Posts Tagged ‘East Potomac Park’

This Year’s Cherry Blossoms Watch

On of the favorite local early-spring pastimes in the D.C. area is the “cherry blossom watch.”  This involves observing the progress of the Yoshino cherry trees surrounding the Tidal Basin as they approach “peak bloom.”  Peak bloom is traditionally defined as the day when 70 percent of the blossoms are open on the famous trees.  But because approximately half the blossoms on the trees were killed when unseasonably cold weather returned just as they were about to reach peak bloom, that didn’t happen.  Instead, this year definition had to be slightly altered.  Officials defined peak bloom for 2017 as the day 70 percent of the remaining blossoms were open.  And that occurred a few days ago.

As expected, the bloom this year was a little more subdued than usual simply because of the diminished number of buds that survived the weather.  However, the trees put on a beautiful show nonetheless.  Over the past few days since the peak bloom the blossoms have gradually been going from white to their iconic pale pink.  But the blossoms are also becoming quite fragile.  And with a prediction of one hundred percent chance of rain tomorrow, the rain will most likely knock the remaining petals off and blanketing the ground with so many petals it looks like blossom snow.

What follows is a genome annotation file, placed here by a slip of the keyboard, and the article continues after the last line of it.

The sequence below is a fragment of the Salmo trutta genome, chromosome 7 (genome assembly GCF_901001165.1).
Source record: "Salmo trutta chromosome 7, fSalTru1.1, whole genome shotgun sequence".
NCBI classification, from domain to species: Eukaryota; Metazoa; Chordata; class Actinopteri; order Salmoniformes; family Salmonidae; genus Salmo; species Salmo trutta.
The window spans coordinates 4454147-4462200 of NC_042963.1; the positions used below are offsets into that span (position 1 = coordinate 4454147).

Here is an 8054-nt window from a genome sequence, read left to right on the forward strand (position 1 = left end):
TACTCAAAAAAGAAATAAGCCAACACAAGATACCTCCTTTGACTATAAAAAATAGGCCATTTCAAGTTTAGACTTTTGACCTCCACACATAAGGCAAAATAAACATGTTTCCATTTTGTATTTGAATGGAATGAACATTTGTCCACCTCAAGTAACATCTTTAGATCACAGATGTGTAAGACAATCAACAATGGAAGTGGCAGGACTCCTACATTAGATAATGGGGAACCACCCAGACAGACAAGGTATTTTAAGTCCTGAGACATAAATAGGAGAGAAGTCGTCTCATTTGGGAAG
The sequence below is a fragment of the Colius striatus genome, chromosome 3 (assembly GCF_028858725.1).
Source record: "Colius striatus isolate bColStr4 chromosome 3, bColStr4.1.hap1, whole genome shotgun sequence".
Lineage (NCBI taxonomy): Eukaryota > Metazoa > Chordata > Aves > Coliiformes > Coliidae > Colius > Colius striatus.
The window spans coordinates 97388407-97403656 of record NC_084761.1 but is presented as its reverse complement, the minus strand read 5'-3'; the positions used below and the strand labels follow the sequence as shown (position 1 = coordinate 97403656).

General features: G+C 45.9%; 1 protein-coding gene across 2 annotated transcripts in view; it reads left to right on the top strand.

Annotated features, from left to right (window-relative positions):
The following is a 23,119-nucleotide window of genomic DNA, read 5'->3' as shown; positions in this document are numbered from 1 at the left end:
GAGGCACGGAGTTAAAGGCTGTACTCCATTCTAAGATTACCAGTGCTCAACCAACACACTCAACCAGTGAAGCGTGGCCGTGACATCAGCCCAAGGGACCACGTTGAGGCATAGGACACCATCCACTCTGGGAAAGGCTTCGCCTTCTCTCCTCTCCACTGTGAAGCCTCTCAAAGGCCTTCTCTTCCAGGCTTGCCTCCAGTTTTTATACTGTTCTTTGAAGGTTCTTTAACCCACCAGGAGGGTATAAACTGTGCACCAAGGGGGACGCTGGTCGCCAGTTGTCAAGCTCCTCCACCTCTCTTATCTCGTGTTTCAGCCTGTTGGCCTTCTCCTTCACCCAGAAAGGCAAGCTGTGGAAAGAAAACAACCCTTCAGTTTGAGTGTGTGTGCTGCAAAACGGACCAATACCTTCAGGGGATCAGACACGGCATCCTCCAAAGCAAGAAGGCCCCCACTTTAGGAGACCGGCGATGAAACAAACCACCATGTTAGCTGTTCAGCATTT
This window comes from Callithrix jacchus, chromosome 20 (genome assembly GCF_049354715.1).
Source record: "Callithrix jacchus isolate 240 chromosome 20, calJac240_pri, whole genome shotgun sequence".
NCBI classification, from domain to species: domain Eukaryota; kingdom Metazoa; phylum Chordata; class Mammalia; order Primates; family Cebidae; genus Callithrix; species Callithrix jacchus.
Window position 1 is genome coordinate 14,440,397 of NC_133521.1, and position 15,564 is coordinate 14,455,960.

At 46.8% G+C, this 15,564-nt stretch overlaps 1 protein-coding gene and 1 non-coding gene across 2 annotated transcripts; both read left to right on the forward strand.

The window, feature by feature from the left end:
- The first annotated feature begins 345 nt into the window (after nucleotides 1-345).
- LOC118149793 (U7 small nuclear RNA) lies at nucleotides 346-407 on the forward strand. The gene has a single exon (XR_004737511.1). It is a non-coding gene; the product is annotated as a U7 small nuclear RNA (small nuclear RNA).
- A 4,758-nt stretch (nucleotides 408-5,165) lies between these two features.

If it’s possible for you to get down here to the Tidal Basin by the end of the day today, you will still be able to see the last part of this year ‘s blooming cycle.  Otherwise, I hope you will enjoy the following photos that I took this year.  You can also see  my blog posts with photos of the cherry blossoms from previous years.

          

         

          

         

          

         

 [Click on the photos to view the full-size versions]